Our Middle School students are taught media literacy – discernment and critical thinking skills – in order to gain perspective in recognizing that what they see online isn’t necessarily realistic or true, and gain the tools to evaluate claims and become discerning consumers of online information. They can then apply these skills to any web content including social media, news articles, and educational websites. We also educate them about the effects of spending too much time immersed in a digital world and looking at a screen for too long. In this way, if and when they choose to use technology, and social media in particular, they are aware of the potential consequences and therefore choose to use it consciously and responsibly. Our students learn that when it is used in this way, technology can be a valuable tool that can be used to enhance their understanding of the world.

Online privacy is another core component of our digital literacy program. Keeping personal data safe online is an increasingly difficult task, but the consequences of not doing so can be devastating. We take the safety and privacy of our students very seriously by ensuring they know how to protect their personal information online, including keeping their passwords secure, not giving their details to anyone they don’t already know, not posting pictures of friends without their permission, and being honest about their age so that websites will restrict content if they are under 13 or 18.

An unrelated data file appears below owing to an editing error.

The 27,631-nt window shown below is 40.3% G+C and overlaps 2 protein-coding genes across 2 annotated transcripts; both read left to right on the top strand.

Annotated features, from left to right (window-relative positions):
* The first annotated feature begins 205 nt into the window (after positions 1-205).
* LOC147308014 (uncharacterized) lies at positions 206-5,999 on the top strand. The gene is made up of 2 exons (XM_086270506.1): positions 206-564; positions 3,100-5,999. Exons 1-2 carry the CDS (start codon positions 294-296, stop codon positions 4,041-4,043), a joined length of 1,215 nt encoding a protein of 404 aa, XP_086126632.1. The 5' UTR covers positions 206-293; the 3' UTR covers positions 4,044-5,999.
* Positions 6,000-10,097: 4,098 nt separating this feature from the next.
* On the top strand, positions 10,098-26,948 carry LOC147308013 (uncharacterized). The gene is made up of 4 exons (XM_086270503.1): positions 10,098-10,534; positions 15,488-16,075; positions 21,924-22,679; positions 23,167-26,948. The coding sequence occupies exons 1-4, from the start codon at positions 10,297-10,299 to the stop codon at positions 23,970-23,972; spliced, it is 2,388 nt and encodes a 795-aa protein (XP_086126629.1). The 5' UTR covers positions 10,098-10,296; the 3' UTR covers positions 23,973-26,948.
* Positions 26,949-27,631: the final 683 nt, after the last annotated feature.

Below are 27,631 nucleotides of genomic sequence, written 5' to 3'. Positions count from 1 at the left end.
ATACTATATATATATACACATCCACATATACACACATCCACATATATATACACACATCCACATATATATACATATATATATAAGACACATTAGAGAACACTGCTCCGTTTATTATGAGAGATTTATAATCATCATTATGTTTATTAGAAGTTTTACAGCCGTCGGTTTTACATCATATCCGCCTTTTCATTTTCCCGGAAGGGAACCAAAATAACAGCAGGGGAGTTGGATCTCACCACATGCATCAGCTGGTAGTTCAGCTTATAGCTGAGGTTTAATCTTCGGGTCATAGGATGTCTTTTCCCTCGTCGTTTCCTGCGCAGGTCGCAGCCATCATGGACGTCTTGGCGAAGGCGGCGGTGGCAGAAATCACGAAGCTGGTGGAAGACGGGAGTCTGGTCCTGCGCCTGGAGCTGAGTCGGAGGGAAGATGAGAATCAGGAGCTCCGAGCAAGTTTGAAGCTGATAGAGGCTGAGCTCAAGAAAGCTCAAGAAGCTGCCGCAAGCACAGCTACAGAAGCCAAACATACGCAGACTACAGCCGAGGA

Equipped with a high level of media literacy, critical thinking skills, and social-emotional resilience, our Middle School students know how to use technology responsibly. In fact, our students are positive role models and leaders – they have a healthier, more balanced relationship with their mobile phones, tablets, and computers than most of their non-Waldorf-educated peers, particularly regarding screen time and social media use. For them, technology is a tool to enhance learning, and it gives them valuable skills that are essential for life in High School and beyond.